- The Wheel of Time: “The Flame of Tar Valon,” written by Justine Juel Gillmer, directed by Salli Richardson-Whitfield, based on The Wheel of Time series by Robert Jordan (Amazon Studios)
- For All Mankind: “The Grey,” written by Matt Wolpert and Ben Nedivi; directed by Sergio Mimica-Gezzan (Tall Ship Productions/Sony Pictures Television)
- Arcane: “The Monster You Created,” written by Christian Linke and Alex Yee; story by Christian Linke, Alex Yee, Conor Sheehy, and Ash Brannon; directed by Pascal Charrue and Arnaud Delord (Netflix)
- The Expanse: “Nemesis Games,” written by Daniel Abraham, Ty Franck, and Naren Shankar; directed by Breck Eisner (Amazon Studios)
- Loki: “The Nexus Event,” written by Eric Martin, directed by Kate Herron, created for television by Michael Waldron (Disney+)
- Star Trek: Lower Decks: “wej Duj,” written by Kathryn Lyn, directed by Bob Suarez (CBS Eye Animation Productions)
The good news is that mercifully we don’t see yet another Doctor Who episode being nominated. The bad news is that with the exception of Star Trek: Lower Decks [Paramount+] and For All Mankind [Apple+] everything is on one of the major “net” channels — Amazon Prime, Netflix, or Disney+. At least some of these certainly deserve the nomination, like The Expanse, and even Arcane, which is surprisingly good. For All Mankind is said to be excellent, but Apple TV+ has such a small subscriber base that it will probably get less support than it deserves. But it is hard to escape the feeling that The Wheel of Time is riding on a vast fan base, and Loki on the shoulders of Disney. Another 2022 strangeness is that WandaVision[Disney+] has been nominated for the Long Form although it appears in six 30 minute episodes.
There are two ways forward. The Saturn Awards do a much better job of rewarding good SF series work, so perhaps we should just retire the short form Hugo as irrelevant to the modern age. Somehow, I don’t think this is going to happen, so I offer instead the following reforms:
- The short form dramatic presentation Hugo should be retitled “Dramatic series Hugo” and the definition changed to exclude “single event” dramatic presentations. If we want a Hugo for single events, including plays, a new award, or more likely a special occasional award, should be created.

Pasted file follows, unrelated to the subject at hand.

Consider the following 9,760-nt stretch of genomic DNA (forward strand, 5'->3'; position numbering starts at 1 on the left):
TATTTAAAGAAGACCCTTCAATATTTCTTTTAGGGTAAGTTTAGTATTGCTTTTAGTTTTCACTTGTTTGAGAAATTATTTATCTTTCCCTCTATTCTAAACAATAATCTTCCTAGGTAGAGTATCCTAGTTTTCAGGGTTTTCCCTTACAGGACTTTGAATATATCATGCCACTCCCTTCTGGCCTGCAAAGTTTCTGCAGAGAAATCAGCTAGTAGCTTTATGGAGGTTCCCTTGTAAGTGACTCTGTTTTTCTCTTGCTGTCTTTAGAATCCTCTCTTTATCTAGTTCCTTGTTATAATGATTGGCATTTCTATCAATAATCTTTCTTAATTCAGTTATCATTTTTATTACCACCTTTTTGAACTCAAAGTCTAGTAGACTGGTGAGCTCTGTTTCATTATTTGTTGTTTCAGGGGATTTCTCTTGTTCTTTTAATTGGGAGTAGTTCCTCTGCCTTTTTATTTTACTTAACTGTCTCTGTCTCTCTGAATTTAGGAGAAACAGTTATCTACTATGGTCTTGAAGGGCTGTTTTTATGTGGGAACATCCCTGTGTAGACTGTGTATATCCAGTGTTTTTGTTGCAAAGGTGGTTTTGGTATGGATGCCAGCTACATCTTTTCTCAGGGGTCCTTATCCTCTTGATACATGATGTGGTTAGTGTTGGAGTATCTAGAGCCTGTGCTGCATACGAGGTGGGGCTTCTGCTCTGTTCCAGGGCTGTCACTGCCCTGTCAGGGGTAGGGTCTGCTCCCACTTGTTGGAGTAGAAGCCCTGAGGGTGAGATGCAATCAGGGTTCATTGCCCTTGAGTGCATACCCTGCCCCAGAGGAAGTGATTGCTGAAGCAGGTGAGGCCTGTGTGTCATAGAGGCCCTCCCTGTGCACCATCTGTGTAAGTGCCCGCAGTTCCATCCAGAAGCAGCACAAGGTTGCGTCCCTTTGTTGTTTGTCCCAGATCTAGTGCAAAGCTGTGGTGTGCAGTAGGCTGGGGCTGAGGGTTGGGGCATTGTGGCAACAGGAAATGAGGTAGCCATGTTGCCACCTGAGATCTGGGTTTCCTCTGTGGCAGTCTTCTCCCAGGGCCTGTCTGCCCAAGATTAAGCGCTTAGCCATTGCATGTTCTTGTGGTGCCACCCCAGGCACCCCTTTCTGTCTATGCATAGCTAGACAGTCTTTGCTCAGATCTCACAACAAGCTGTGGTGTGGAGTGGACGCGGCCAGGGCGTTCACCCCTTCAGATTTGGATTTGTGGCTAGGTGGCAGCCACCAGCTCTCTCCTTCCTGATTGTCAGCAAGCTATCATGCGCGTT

- The definition of the “Dramatic series Hugo” should be such that the nomination is for the series, not for particular episodes.
- A minimum number of episodes should be required — I suggest three episodes of at least 40 minutes each, or six episodes of at least 20 minutes. An open issue is whether to exclude or allow a series of theatrical films such as Twilight, but I lean toward excluding them.
- The eligibility period should be changed from the previous year to at least the two previous years, and preferably the five previous years. This would allow time for new works to migrate to the larger platforms where they might actually be seen by a larger audience.
- No series could win the award twice. This would work against the domination of the award by a single series [Doctor Who] that has a large, organized fandom, or a single very popular series like Game of Thrones. This raises the question of how to handle a “rebooted” series or something like Doctor Who which is periodically restarted with a new actor playing the title character. Fairness suggests that a “rebooted” version of a series should once again be eligible to win even if a previous version of the show had already won the short form series Hugo.
It should be noted that anthology or highly episodic series might still win, but only by being consistently excellent. So, there you have it — my plan to make the world a better place, one Hugo Award at a time!
[Reprinted by permission from MT Void.]